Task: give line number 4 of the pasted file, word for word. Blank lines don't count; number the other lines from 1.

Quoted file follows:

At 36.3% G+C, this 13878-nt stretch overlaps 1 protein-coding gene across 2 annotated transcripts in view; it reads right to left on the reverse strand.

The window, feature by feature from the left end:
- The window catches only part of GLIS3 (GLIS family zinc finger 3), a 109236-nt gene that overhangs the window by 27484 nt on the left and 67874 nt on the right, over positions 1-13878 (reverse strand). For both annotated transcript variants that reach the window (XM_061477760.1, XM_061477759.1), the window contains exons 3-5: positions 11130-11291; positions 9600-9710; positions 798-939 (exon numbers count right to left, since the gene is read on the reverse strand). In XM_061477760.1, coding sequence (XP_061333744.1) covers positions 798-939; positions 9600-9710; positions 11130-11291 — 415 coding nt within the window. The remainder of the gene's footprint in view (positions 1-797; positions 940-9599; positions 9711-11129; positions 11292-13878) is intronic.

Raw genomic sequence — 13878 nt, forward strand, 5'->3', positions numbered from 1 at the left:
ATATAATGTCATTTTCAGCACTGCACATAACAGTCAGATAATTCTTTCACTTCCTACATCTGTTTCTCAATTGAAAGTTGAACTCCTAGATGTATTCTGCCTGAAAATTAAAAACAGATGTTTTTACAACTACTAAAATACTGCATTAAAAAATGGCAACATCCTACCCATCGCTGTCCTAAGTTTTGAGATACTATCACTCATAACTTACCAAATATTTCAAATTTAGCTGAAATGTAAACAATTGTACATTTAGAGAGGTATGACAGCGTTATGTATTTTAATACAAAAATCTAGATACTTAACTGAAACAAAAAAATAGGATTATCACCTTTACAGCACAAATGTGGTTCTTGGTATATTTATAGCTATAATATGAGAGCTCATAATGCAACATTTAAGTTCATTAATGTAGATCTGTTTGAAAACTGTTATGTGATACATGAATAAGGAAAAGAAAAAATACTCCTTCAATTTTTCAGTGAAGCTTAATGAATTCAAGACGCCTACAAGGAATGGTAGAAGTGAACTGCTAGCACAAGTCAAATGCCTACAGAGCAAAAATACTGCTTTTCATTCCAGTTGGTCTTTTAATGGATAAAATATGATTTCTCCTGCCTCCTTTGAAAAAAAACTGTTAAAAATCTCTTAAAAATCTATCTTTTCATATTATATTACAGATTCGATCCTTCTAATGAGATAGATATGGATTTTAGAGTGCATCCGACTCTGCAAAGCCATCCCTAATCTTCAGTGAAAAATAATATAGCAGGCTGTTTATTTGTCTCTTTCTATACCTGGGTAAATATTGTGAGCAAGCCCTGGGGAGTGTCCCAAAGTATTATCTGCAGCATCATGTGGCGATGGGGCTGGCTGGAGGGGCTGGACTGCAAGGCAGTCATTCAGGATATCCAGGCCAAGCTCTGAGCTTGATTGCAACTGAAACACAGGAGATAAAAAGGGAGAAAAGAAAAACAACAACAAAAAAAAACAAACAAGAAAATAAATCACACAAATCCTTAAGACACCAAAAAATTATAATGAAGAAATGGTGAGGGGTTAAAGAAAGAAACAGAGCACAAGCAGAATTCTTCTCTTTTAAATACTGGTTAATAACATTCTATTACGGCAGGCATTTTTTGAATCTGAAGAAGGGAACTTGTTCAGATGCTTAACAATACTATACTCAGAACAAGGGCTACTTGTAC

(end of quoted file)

Raw genomic sequence — 13878 nt, forward strand, 5'->3', positions numbered from 1 at the left: